The large release of NE during neonatal rat learning appears to underlie the neural changes uniquely associated with learning during the sensitive period. During acquisition, the NE from the LC maintains the responsiveness of mitral cells (primary output neurons of the olfactory bulb), whereas the mitral cells of control animals (backward, odor only) quickly habituate (Wilson et al., 1987). During consolidation, a cascade of molecular events is implicated in odor-preference learning in neonatal rats. An important interaction between serotonin and NE permits increasing mitral cell cAMP and cAMP response element-binding protein phosphorylation (Yuan et al., 2003; Zhang et al., 2003). This causes modifications in the olfactory bulb that last into adulthood, including enhanced odor-evoked glomerular layer 2-DG uptake and Fos-like immunoreactivity (Coopersmith and Leon, 1984; Sullivan and Leon, 1986; Johnson et al., 1995), modified odor response patterns of mitral–tufted cells (Wilson et al., 1987), and morphological changes in the glomerular layer (Woo et al., 1987). The acquisition of these olfactory bulb learning-induced changes is limited to the sensitive period (Woo et al., 1987; Sullivan and Wilson, 1991).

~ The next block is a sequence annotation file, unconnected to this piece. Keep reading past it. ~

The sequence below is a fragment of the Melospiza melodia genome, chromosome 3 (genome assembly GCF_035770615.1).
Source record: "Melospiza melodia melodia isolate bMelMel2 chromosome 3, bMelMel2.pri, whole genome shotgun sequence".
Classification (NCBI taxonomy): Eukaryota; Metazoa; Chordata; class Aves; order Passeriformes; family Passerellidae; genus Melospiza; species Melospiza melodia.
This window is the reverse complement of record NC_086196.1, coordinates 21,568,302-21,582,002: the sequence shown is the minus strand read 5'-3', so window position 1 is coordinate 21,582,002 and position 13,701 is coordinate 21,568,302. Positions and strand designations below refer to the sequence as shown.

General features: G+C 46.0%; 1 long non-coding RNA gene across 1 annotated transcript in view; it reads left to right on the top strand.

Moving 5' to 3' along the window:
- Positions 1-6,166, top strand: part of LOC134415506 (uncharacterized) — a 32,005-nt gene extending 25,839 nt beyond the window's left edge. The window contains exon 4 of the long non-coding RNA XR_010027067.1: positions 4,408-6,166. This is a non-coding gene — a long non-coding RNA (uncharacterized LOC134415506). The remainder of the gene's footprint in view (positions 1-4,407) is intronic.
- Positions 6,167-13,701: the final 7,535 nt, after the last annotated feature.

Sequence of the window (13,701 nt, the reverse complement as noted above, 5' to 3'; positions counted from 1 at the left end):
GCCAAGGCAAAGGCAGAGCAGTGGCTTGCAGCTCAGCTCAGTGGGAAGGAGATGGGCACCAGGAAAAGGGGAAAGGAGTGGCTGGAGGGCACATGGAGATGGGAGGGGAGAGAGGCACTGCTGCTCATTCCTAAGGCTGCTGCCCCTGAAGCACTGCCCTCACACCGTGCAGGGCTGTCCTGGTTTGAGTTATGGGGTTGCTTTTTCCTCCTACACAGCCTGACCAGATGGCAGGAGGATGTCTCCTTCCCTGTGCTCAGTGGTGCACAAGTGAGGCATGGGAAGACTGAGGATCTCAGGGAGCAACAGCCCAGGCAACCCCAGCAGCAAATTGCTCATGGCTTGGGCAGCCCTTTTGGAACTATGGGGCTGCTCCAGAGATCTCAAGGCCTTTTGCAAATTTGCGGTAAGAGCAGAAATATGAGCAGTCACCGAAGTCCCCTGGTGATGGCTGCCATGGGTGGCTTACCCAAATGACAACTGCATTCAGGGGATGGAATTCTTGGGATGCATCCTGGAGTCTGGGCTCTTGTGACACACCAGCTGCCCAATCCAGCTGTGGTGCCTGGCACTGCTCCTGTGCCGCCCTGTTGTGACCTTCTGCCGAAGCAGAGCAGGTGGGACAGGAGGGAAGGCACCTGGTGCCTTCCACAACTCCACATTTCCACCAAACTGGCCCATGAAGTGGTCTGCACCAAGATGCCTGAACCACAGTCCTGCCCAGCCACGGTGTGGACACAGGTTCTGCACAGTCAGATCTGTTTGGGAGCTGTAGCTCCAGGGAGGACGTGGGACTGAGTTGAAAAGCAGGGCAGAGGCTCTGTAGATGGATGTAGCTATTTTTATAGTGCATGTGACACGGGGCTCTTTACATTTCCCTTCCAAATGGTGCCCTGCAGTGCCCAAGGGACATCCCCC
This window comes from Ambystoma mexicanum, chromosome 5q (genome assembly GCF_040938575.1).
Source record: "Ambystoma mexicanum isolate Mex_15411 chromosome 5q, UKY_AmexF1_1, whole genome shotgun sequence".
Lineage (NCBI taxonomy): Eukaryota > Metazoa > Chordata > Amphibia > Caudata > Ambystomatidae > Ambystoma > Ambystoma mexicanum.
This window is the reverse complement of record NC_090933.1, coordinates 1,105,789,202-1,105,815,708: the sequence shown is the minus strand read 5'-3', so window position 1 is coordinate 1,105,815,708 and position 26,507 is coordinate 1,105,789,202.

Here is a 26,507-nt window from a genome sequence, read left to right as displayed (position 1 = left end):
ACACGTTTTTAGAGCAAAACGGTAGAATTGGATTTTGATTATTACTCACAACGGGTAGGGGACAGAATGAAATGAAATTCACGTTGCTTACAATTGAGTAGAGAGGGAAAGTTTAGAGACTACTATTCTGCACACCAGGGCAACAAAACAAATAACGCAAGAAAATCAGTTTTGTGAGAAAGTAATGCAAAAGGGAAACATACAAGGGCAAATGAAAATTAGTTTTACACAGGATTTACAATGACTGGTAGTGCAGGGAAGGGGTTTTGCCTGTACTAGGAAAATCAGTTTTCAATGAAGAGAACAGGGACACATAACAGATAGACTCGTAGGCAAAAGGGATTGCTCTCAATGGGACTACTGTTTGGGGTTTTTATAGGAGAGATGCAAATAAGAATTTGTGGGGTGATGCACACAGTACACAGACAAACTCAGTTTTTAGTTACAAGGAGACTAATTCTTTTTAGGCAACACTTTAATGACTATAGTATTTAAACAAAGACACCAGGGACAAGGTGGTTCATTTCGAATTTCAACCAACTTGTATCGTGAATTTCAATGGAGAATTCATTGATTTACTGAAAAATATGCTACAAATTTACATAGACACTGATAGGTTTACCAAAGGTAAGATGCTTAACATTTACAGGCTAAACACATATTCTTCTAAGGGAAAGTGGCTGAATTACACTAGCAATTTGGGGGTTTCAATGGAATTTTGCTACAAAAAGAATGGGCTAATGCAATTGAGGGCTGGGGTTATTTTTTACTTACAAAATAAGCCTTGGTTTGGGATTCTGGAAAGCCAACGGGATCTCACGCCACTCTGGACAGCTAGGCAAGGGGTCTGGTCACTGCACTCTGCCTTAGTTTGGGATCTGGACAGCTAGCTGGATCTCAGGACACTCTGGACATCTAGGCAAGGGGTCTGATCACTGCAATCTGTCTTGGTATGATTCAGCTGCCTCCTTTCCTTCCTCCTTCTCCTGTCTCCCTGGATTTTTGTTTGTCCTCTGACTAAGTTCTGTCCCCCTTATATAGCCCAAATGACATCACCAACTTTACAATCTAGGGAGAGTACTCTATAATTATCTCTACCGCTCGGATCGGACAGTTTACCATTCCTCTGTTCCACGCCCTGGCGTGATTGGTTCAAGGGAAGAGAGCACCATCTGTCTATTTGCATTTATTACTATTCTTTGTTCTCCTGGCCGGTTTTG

As described above, as the pup’s sensitive period ends, rapid odor-preference conditioning ends. However, other types of learning emerge, such as fear conditioning, inhibitory conditioning, and passive avoidance (Collier et al., 1979; Blozovski and Cudennec, 1980; Camp and Rudy, 1988; Myslivecek, 1997; Sullivan et al., 2000a). The functional emergence of the amygdala seems to be responsible for the emergence of the learned fear system (odor, 0.5 mA shock) (Sullivan et al., 2000a). Moreover, the functional emergence of the pup’s ability to release corticosterone in response to shock and other stressors may be related to the ability of the amygdala to function in the fear conditioning situation (odor, 0.5 mA shock) (Moriceau and Sullivan, 2003, 2004). Thus, developmental changes in pups’ learning abilities likely reflect the myriad of developmental brain changes occurring during early development. We hypothesized that the changing learning system reflects the changes in developmental demands placed on pups as new behaviors such as walking emerge. Other developmental changes in learning have been documented to coincide with weaning and with the emergence of hippocampal-dependent spatial learning and potentiated startle (Hunt and Campbell, 1999; Richardson et al., 2000; Stanton, 2000).